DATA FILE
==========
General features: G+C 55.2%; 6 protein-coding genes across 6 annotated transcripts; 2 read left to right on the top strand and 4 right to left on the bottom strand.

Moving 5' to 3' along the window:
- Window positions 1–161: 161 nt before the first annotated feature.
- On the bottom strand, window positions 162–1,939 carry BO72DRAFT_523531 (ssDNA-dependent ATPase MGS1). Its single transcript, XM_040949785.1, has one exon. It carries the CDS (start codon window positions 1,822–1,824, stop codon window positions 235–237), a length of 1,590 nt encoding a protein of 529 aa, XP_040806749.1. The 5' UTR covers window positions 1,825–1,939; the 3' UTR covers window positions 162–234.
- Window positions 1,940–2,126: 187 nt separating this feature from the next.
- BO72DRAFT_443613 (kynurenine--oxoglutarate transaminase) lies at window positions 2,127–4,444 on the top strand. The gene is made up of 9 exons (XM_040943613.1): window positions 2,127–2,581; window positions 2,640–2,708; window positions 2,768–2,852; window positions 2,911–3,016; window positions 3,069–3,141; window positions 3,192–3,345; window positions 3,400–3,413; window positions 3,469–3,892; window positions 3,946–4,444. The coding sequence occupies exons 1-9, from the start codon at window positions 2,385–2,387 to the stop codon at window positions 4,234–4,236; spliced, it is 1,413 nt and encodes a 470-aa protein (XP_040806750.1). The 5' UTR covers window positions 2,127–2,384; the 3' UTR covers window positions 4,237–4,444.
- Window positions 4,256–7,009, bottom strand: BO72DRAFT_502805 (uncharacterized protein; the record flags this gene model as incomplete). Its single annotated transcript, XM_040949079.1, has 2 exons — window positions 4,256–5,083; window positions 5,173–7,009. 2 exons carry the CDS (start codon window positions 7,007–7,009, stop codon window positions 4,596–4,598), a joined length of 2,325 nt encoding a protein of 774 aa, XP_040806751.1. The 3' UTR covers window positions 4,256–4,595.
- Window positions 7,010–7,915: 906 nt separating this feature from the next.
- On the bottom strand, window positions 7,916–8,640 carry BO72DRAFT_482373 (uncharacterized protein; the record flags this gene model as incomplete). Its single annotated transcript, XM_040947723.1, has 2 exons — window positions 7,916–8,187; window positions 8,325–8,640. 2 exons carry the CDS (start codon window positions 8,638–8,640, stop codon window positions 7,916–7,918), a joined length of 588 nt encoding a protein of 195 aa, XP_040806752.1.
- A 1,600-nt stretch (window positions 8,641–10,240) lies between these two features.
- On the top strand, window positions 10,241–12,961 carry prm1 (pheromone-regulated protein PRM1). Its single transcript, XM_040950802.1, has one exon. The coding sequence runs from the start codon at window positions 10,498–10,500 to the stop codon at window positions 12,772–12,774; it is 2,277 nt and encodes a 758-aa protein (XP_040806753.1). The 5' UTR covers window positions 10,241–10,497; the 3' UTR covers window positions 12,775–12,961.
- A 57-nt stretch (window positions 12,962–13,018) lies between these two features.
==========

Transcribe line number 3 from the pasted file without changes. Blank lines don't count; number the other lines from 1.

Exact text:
- Window positions 1–161: 161 nt before the first annotated feature.